Hundreds of fast food workers on strike in Milwaukee USA demanding a living wage and the ability to organise a union without reprisal. Credit: Joe Brusky
Hundreds of fast food workers on strike in Milwaukee USA demanding a living wage and the ability to organise a union without reprisal. Credit: Joe Brusky

Striking out – the erosion of workers’ human rights in the UK emboldens authoritarian regimes around the world

It’s quite unusual for the International Labour Organization (ILO) to get name-checked in Parliament.

But on 10 January, the Secretary of State for Business, Grant Shapps, declared that the ILO – as he put it “the guardian of workers’ rights around the world” – believed that his proposal for minimum service levels, to be enforced in the event of strikes in six different sectors, were “a proportionate way of balancing the right to strike with the need to protect the wider public.”

But Mr Shapps’ proposals go way beyond anything the ILO’s supervisory system of global labour standards has ever sanctioned due to the power grab at the centre of his plans. While the ILO grudgingly allows minimum services levels in certain cases, it insists that they are always negotiated between unions and employers or – failing that – decided by a genuinely independent arbiter.

The government’s proposals, on the other hand, would hand that power to just one individual – the secretary of state himself. With little or no accountability, but a good deal of vested interest, Mr Shapps will be able to set minimum service levels that – potentially – render a strike utterly ineffective and essentially meaningless.

The right to strike, enshrined in many international human rights instruments, has always had to be fought for. But in recent years there has been a grim struggle for unions to defend their most significant means of demonstrating the power of working people. The ITUC calculates that last year, 87% of governments internationally violated the right to strike, up from 62.5% in 2014.

Many of the worst offenders are, naturally, authoritarian regimes. In Turkey, President Erdogan issued a Presidential decree to stop a strike, claiming it was an issue of national security that tyre wire manufacturing should continue. In Brazil, the Bolsonaro regime managed to reduce the country’s collective bargaining coverage by an astonishing 45% during his time in charge. And in the US, one of the most dangerous legacies of Trump’s chaotic Presidency – an arch-Conservative majority on the Supreme Court – is threatening the right to strike by considering a case that would allow employers to sue unions for damages.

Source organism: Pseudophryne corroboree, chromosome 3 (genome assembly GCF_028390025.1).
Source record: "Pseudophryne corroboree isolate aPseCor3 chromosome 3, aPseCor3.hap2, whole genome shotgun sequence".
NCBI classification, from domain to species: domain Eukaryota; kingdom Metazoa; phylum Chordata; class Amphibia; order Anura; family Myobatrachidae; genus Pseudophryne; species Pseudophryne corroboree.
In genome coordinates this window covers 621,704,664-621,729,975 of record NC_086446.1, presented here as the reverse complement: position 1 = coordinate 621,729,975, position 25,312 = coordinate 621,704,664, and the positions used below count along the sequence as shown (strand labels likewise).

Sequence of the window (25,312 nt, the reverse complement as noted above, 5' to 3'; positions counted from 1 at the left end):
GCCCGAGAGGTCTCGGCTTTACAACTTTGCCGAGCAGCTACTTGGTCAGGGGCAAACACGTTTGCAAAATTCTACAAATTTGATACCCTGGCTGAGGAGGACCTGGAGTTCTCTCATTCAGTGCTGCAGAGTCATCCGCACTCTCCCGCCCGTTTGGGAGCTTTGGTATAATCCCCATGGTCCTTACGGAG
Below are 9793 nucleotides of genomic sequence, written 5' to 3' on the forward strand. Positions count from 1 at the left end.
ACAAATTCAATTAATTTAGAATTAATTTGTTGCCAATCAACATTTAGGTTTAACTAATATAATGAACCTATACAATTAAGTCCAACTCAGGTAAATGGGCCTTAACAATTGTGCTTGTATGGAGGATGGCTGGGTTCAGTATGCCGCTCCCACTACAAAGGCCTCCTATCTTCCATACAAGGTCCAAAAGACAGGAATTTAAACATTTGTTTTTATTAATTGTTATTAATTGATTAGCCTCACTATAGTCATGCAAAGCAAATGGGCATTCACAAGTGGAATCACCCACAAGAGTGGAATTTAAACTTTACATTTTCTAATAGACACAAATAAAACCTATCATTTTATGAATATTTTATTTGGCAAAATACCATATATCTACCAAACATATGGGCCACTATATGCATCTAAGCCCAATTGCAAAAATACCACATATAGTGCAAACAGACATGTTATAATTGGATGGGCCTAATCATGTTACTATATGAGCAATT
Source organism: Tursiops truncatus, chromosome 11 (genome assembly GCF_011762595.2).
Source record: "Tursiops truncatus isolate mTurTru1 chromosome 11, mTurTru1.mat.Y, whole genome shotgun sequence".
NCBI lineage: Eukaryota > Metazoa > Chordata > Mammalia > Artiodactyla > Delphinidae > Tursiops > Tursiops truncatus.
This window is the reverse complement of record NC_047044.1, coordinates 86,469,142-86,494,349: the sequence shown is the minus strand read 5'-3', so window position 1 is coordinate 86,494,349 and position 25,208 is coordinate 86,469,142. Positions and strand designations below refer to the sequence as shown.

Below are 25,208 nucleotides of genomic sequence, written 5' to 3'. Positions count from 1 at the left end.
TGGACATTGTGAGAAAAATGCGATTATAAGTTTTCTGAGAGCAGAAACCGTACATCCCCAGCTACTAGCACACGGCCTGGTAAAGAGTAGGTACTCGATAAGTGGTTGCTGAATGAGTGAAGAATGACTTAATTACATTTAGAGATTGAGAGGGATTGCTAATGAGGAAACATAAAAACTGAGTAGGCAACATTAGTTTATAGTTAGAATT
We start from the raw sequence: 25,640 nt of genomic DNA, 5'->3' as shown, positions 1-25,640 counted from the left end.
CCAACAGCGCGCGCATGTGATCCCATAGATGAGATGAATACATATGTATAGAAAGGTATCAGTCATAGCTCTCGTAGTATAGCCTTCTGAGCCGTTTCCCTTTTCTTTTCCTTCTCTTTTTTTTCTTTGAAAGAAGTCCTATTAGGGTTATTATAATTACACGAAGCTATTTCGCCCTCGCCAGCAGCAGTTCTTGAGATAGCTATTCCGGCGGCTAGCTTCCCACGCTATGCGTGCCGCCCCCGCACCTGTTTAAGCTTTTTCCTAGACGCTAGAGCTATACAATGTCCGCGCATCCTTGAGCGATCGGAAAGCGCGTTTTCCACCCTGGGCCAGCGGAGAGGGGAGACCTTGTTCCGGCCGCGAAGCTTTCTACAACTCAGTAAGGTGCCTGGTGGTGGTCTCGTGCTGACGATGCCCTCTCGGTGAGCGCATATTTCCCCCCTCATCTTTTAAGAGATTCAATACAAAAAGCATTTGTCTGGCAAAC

Meanwhile, the government of South Korea is invoking cold war national security laws to persecute trade unions, raiding union offices and leaders’ homes, just weeks after using anti-strike laws to end a national dispute with truck drivers.

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In this context, the UK government’s moves, alongside its notorious anti-protest Public Order bill and the introduction of voter ID, put it in concerning company.

All this, of course, is happening against a backdrop of rising global inequality. Collective bargaining, as well as being a basic right in itself, has been shown to be an effective tool in addressing inequality – to the extent that even the IMF is hosting blogs calling for workers’ power to be restored.

Many other European countries know this and build support for democratic unions into their development strategies. While government support for TUC Aid, the TUC’s development charity, ended shortly after the Conservative’s 2010 victory, in countries like Denmark and the Netherlands – as well as the USA – the union’s track record of securing better pay and conditions for workers, and of playing a vital role in preserving or restoring democracy, makes supporting their growth a development and foreign policy aim worth the time and money.

But collective bargaining depends on the right to strike – without it, it’s just collective begging. Unions’ ability to challenge exploitation and build the conditions necessary to achieve decent work relies on their ability to offset the chronic power imbalance that so often makes the needs of workers an afterthought for businesses and governments alike.

Back in the UK, the government’s desire to limit the right to strike has been a consistent theme across many recent governments. David Cameron’s 2016 Trade Union Act brought in challenging minimum thresholds for strike votes, something that would, the government told the ILO, “ensure [strikes] enjoyed a reasonable level of participation and support, to the benefit of everyone.”

Yet in 2023 mass participation and support seems to no longer be considered beneficial as the Cameron government once argued they would be, so the goalposts have shifted once again. The 2016 laws, which were described to the ILO by Zimbabwean workers as being the kind of thing their own government would bring in, are now suddenly not tough enough.

One of the new bill’s proposals is to make unions themselves liable for ensuring that their members respect the minimum service levels imposed by the secretary of state. In short, a union member, who may have democratically voted for lawful strike action, could be compelled to work at the risk of losing their job, and of their union being held liable. As well as being a fundamental assault on union democratic freedoms, as noted anti-slavery campaigner Aidan McQuade wrote recently, it sails dangerously close to forced labour as well.

There are, of course, worse regimes in the world, repressing their unions in more brutal ways. But what comfort it must bring those regimes when they see a country like the UK, which at the ILO has recently criticised the government of Hong Kong for suppressing the right to protest, and the government of Belarus for restricting trade union rights, abandoning human rights and labour standards.